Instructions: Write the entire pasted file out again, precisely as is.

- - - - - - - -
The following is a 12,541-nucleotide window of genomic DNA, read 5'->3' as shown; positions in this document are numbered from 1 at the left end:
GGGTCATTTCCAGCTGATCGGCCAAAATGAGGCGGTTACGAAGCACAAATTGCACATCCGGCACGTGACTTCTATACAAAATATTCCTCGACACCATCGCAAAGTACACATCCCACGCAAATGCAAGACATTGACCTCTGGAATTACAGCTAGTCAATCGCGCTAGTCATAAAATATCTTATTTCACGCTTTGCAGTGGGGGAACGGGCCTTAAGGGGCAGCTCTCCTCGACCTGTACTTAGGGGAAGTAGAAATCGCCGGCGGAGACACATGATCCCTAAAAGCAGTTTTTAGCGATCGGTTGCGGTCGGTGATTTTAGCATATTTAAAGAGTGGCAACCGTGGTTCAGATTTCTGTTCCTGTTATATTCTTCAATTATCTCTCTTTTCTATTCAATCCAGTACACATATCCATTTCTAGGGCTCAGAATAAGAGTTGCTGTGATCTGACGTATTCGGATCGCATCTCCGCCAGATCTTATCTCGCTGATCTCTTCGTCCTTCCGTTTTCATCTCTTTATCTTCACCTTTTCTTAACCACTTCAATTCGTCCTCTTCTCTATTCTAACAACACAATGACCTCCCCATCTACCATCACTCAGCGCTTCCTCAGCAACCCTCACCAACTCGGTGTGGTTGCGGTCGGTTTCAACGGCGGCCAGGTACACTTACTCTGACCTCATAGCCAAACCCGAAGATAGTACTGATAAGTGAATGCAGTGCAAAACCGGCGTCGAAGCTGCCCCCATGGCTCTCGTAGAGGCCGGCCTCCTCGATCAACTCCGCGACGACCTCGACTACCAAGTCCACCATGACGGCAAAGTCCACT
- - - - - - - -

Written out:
The following is a 12,541-nucleotide window of genomic DNA, read 5'->3' as shown; positions in this document are numbered from 1 at the left end:
GGGTCATTTCCAGCTGATCGGCCAAAATGAGGCGGTTACGAAGCACAAATTGCACATCCGGCACGTGACTTCTATACAAAATATTCCTCGACACCATCGCAAAGTACACATCCCACGCAAATGCAAGACATTGACCTCTGGAATTACAGCTAGTCAATCGCGCTAGTCATAAAATATCTTATTTCACGCTTTGCAGTGGGGGAACGGGCCTTAAGGGGCAGCTCTCCTCGACCTGTACTTAGGGGAAGTAGAAATCGCCGGCGGAGACACATGATCCCTAAAAGCAGTTTTTAGCGATCGGTTGCGGTCGGTGATTTTAGCATATTTAAAGAGTGGCAACCGTGGTTCAGATTTCTGTTCCTGTTATATTCTTCAATTATCTCTCTTTTCTATTCAATCCAGTACACATATCCATTTCTAGGGCTCAGAATAAGAGTTGCTGTGATCTGACGTATTCGGATCGCATCTCCGCCAGATCTTATCTCGCTGATCTCTTCGTCCTTCCGTTTTCATCTCTTTATCTTCACCTTTTCTTAACCACTTCAATTCGTCCTCTTCTCTATTCTAACAACACAATGACCTCCCCATCTACCATCACTCAGCGCTTCCTCAGCAACCCTCACCAACTCGGTGTGGTTGCGGTCGGTTTCAACGGCGGCCAGGTACACTTACTCTGACCTCATAGCCAAACCCGAAGATAGTACTGATAAGTGAATGCAGTGCAAAACCGGCGTCGAAGCTGCCCCCATGGCTCTCGTAGAGGCCGGCCTCCTCGATCAACTCCGCGACGACCTCGACTACCAAGTCCACCATGACGGCAAAGTCCACT